Prepositional Repercussions in Russian: Pronouns, Comparatives and Ellipsis
Tatiana Philippova
April 2018
 

The present dissertation deals with Russian morphosyntactic phenomena involving adpositions. Much of this dissertation is devoted to a study of the distribution of the so-called pripredložnye ‘prepositional’ pronouns in Russian. In previous research their seemingly chaotic distribution proved to be hard to account for. Especially puzzling was the fact that beyond prepositional object environments these pronouns, which I refer to as n-forms, appear in (and only in) the genitive standard DP of the Russian phrasal comparative, in which no preposition appears. I propose a uniform analysis of the distribution of n-forms in Russian, which maintains the intuition that they are ‘prepositional’, i.e. occur in P-object positions. However, I refine the generalization by saying that n-forms are only licensed in the complement of P-heads. I thus make a crucial distinction between a vaguely defined group of prepositions and lexemes that are syntactically P-heads. The idea then is that only those ‘prepositions’ that have the status of a P-head will license an n-form in its complement position. In the main text I examine a large group of ‘prepositions’ in detail, providing arguments that only some of them are P-heads. The ‘comparative puzzle’ is solved by proposing that the phrasal comparative in Russian involves a null P-head that licenses the genitive n-form in the standard DP. The study proposes that lexemes labelled prepositions in traditional grammars of Russian actually split into three classes. Class I lexemes are P-heads, the only ‘true’ prepositions in a sense. Class II lexemes are structurally ambiguous between N-heads or P-N combinations (with the complement being an argument of the nominal head), and a lexicalized P-head composed of syntactically inactive nominal (and prepositional) morphemes. Class III lexemes, on the other hand, are never P-heads: they are either P-N combinations, transitive adverbs/adjectives (A-heads) or gerunds (V-heads). Let me note here that as far as I can see, the arguments for treating ‘prepositions’ of Class III as non-prepositions, and lexemes of Class II as ambiguous between prepositions on the one hand and nouns or prepositional phrases (active preposition-noun combinations) on the other are theoretically neutral and may be adopted to explain n-form distribution in various linguistic frameworks, which might make this thesis interesting to a rather wide audience of readers. However, maintaining the same 4 type of analysis to derive the n-forms in the phrasal comparative while avoiding the claim that those comparatives are actually prepositions (P-heads) is more demanding: it requires a theoretical framework that is abstract enough to allow positing syntactically active but phonetically null elements of various categories, here prepositions (P-heads). The existence of independent evidence for the null P analysis of the phrasal comparative and the explanatory power of the resulting uniform treatment of n-forms justify this abstract construct, which in turn suggests that theories allowing such constructs may well be on the right track. The part of the dissertation devoted to the analysis of ‘prepositional’ n-forms has implications for the typology and morphosyntax of pronouns, Case theory and the typology of case. It may also be instructive for further studies aiming at a classification of prepositions in various languages. In addition, the classification of ‘prepositions’ developed here may prove relevant for understanding the non-homogeneous behavior of different prepositions in particular environments. Another part of this dissertation delves more deeply into the Russian phrasal comparative, probing the structure behind the genitive DP-standard. Employing a variety of tests, I show that the standard of comparison DP and the DP it is contrasted with (known as the correlate DP) should belong in the same clause. This fact favors the simple, Direct Analysis of the standard DP, under which it does not involve additional (silent) structure. Next, I offer a new generalization, the Oblique Correlate Constraint, which imposes morphosyntactic restrictions on the genitive standard of comparison. I show that the constraint quite straightforwardly falls out from a more complex, Reduced Clause Analysis, positing abstract structure behind the standard. Looking at other languages, I suggest that the presence of such a constraint in their phrasal comparative may signal that they are to be analyzed as reduced clauses. This part of the thesis thus adds to the growing body of literature investigating the structure of phrasal comparatives across languages and contributes to the notorious debate on whether phrasal comparatives should be analyzed directly (the ‘what-you-see-is-what-you-get’ approach) or whether they have a clausal structure underlyingly (the ellipsis approach).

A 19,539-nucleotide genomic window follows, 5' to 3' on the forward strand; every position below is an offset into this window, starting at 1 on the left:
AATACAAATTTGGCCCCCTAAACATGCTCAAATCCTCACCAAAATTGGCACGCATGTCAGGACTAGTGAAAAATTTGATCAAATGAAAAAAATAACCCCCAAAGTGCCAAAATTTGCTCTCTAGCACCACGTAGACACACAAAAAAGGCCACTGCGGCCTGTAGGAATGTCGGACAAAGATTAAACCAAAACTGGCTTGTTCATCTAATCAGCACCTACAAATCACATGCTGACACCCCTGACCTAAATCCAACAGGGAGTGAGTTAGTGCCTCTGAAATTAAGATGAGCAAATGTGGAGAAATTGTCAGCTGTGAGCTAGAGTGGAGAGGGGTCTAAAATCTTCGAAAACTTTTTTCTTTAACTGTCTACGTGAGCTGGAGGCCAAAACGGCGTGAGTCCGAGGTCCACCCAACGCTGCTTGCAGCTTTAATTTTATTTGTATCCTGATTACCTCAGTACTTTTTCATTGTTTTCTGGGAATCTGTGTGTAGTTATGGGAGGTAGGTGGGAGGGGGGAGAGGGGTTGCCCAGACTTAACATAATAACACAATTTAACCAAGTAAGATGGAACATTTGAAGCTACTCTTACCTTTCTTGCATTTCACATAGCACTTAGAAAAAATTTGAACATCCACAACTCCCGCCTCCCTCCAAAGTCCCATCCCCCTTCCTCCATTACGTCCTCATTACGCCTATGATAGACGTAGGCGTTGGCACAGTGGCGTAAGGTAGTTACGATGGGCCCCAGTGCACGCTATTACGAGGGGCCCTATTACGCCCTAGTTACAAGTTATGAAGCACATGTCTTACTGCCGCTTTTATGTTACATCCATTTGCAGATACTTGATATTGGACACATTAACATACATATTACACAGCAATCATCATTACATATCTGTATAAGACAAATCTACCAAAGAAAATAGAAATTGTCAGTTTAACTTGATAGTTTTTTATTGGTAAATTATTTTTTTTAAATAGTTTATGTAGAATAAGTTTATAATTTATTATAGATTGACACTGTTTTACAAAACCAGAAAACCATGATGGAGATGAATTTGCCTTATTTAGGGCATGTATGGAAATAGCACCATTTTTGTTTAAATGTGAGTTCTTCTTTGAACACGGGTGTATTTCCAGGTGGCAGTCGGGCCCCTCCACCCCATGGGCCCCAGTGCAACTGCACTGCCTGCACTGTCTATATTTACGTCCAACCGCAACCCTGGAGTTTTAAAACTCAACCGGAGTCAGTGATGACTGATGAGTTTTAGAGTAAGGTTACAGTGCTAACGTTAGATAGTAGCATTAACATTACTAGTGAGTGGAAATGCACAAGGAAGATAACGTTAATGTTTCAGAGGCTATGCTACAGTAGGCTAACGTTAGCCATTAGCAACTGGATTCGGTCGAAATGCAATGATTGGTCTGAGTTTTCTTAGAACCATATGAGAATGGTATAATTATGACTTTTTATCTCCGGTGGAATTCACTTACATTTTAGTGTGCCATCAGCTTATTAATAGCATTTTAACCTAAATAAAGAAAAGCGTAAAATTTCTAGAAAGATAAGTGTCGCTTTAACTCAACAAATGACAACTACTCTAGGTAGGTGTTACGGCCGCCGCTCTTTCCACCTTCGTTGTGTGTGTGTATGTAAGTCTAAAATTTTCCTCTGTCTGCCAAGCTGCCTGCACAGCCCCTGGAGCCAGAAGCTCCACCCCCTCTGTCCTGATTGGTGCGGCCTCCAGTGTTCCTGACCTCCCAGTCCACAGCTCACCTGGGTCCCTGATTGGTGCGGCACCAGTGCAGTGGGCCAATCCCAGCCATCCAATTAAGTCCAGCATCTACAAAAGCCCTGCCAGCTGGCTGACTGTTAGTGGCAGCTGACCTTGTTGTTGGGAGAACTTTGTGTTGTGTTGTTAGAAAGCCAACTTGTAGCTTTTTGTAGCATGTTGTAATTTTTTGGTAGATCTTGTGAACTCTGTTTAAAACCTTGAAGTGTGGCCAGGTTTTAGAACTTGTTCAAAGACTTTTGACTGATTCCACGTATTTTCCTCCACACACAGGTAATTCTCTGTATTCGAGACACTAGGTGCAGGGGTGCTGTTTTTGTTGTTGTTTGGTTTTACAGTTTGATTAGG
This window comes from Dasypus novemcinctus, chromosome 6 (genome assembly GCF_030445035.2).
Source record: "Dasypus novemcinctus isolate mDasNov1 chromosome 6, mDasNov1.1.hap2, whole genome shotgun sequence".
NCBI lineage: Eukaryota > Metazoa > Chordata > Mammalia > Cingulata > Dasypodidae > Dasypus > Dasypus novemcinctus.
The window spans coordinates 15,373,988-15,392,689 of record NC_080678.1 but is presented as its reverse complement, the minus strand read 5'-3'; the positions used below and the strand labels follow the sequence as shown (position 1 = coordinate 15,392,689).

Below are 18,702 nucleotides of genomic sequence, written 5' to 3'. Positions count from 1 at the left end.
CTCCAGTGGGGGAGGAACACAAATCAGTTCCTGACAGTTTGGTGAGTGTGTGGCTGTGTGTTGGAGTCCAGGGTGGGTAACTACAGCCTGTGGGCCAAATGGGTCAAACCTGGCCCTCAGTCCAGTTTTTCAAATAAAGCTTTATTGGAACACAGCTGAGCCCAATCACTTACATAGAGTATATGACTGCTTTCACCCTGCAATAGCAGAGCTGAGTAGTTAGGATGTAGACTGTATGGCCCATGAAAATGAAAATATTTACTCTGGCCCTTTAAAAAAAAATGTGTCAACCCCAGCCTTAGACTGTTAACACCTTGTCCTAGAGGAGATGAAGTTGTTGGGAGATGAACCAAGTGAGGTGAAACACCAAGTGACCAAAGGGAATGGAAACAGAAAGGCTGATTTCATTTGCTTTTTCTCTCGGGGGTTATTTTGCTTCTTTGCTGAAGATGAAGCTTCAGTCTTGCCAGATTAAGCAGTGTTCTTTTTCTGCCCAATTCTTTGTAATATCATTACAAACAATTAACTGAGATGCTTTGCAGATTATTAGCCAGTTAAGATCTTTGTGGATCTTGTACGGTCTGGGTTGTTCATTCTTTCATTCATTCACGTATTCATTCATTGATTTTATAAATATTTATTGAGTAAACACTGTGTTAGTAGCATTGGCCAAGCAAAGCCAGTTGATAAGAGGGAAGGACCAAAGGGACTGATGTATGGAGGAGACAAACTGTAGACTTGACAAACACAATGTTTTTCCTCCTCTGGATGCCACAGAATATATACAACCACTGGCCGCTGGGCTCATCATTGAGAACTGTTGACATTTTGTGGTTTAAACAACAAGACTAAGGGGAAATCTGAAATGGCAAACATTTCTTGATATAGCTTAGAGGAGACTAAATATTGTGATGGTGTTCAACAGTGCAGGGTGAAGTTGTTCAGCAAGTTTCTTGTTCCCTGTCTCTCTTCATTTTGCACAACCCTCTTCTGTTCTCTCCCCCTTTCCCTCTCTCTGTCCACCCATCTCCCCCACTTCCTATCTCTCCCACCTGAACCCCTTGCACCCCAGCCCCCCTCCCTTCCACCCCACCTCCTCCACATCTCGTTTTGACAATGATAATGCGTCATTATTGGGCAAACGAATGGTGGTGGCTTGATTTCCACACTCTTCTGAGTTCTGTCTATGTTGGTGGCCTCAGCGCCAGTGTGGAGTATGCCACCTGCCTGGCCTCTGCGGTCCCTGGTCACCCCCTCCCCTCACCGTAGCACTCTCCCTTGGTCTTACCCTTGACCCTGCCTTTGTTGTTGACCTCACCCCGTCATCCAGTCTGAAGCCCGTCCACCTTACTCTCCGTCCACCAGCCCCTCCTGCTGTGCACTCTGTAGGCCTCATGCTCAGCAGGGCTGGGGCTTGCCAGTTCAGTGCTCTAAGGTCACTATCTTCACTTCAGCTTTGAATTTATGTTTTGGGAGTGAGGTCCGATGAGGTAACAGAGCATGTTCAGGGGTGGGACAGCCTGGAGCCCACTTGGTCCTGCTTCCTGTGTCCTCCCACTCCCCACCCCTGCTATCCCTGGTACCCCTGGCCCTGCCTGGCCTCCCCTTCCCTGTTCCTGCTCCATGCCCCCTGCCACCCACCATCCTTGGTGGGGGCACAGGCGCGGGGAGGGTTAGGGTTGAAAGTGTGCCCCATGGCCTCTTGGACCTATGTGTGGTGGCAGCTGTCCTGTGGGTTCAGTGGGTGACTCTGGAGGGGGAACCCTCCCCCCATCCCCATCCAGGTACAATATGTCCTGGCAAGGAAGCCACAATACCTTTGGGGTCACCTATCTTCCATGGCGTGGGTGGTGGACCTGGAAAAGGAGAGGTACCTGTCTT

Format: [ pdf ]
Reference: lingbuzz/004016
(please use that when you cite this article)
Published in: Ben-Gurion University of the Negev
keywords: russian, adpositions, prepositions, pronouns, case, comparatives, ellipsis, morphology, syntax
Downloaded:99 times

 

[ edit this article | back to article list ]